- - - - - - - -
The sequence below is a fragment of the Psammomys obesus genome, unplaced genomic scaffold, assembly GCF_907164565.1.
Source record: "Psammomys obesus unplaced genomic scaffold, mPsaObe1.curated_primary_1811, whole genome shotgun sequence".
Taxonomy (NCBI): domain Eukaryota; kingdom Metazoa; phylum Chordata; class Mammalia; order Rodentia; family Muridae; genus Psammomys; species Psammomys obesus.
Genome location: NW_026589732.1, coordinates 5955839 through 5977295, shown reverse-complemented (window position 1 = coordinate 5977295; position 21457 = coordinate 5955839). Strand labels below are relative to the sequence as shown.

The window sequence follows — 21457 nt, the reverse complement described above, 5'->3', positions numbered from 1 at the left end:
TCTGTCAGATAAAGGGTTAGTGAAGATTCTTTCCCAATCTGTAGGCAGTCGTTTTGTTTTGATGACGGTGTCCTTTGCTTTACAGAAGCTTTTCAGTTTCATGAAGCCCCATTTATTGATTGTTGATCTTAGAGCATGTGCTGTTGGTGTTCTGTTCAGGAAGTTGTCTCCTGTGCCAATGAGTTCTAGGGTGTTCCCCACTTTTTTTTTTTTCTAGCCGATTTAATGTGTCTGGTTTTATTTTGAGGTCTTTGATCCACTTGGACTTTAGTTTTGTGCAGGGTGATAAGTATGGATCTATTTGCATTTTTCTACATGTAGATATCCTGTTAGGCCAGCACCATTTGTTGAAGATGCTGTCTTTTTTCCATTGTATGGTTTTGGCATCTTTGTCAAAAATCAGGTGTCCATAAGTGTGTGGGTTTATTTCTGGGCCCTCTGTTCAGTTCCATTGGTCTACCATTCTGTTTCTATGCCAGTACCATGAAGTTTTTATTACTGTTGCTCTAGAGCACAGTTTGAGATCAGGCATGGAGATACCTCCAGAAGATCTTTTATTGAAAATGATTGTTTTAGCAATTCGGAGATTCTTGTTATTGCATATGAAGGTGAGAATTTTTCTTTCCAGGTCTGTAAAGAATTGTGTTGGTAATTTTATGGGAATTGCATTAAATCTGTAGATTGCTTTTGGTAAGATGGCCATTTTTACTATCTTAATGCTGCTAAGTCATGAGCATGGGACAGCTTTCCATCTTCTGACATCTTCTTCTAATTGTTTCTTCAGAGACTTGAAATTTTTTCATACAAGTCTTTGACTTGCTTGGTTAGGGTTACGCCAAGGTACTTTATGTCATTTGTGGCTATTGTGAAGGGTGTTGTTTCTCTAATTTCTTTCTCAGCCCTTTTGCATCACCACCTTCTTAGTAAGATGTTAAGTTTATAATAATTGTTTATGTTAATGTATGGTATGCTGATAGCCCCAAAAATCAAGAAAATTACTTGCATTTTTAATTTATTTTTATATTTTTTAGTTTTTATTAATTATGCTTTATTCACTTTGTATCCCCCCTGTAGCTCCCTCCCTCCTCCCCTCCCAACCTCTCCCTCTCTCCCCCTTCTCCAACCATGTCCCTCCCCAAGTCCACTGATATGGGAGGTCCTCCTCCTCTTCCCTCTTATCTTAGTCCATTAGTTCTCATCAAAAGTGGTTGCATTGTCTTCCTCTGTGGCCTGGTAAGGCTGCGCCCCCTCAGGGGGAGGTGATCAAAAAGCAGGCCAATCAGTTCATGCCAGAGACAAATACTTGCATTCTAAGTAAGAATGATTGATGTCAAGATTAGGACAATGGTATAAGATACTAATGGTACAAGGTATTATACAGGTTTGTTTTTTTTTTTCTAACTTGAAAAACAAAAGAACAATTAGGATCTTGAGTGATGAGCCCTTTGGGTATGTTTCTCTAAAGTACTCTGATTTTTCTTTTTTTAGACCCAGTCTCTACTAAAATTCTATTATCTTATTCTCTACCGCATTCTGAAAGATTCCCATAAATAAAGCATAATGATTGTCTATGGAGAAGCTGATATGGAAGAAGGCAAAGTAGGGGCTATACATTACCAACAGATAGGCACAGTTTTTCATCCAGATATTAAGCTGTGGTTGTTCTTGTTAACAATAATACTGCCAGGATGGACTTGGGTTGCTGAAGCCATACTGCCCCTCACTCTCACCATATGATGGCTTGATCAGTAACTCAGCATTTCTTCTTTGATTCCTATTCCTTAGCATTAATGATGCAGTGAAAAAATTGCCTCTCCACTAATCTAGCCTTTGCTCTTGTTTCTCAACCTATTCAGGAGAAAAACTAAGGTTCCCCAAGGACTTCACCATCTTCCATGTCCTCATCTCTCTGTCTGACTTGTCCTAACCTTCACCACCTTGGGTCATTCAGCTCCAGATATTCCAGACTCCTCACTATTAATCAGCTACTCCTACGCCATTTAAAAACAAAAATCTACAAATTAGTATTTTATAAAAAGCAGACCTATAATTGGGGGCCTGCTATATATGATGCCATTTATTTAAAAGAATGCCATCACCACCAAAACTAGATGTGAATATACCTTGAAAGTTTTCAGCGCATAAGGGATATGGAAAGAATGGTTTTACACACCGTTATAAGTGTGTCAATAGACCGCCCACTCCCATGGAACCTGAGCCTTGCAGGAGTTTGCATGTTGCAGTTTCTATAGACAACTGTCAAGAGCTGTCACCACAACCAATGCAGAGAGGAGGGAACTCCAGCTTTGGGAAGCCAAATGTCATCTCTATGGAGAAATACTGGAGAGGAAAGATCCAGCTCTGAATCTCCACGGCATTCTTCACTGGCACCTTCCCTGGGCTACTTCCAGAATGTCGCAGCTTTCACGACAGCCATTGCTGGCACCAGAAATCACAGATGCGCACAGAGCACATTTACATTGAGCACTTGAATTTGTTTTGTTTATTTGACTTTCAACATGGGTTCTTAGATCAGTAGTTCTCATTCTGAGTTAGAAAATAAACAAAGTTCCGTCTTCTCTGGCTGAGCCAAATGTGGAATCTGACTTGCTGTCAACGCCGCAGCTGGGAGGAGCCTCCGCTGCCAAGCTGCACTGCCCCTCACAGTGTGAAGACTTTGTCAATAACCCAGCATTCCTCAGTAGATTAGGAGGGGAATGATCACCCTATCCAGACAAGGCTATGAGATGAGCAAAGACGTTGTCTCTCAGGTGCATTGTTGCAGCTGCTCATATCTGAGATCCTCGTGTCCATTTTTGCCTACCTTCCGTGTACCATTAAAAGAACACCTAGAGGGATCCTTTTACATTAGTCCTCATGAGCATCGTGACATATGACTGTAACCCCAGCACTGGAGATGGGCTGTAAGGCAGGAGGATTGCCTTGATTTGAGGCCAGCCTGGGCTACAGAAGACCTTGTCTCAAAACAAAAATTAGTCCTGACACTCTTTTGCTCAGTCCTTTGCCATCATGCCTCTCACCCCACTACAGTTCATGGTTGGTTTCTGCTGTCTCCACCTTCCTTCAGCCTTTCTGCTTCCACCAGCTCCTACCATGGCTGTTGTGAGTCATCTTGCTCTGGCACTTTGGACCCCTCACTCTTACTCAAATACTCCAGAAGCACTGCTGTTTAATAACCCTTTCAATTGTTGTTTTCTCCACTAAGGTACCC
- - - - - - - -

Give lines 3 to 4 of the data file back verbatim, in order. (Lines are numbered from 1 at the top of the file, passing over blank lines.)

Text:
Taxonomy (NCBI): domain Eukaryota; kingdom Metazoa; phylum Chordata; class Mammalia; order Rodentia; family Muridae; genus Psammomys; species Psammomys obesus.
Genome location: NW_026589732.1, coordinates 5955839 through 5977295, shown reverse-complemented (window position 1 = coordinate 5977295; position 21457 = coordinate 5955839). Strand labels below are relative to the sequence as shown.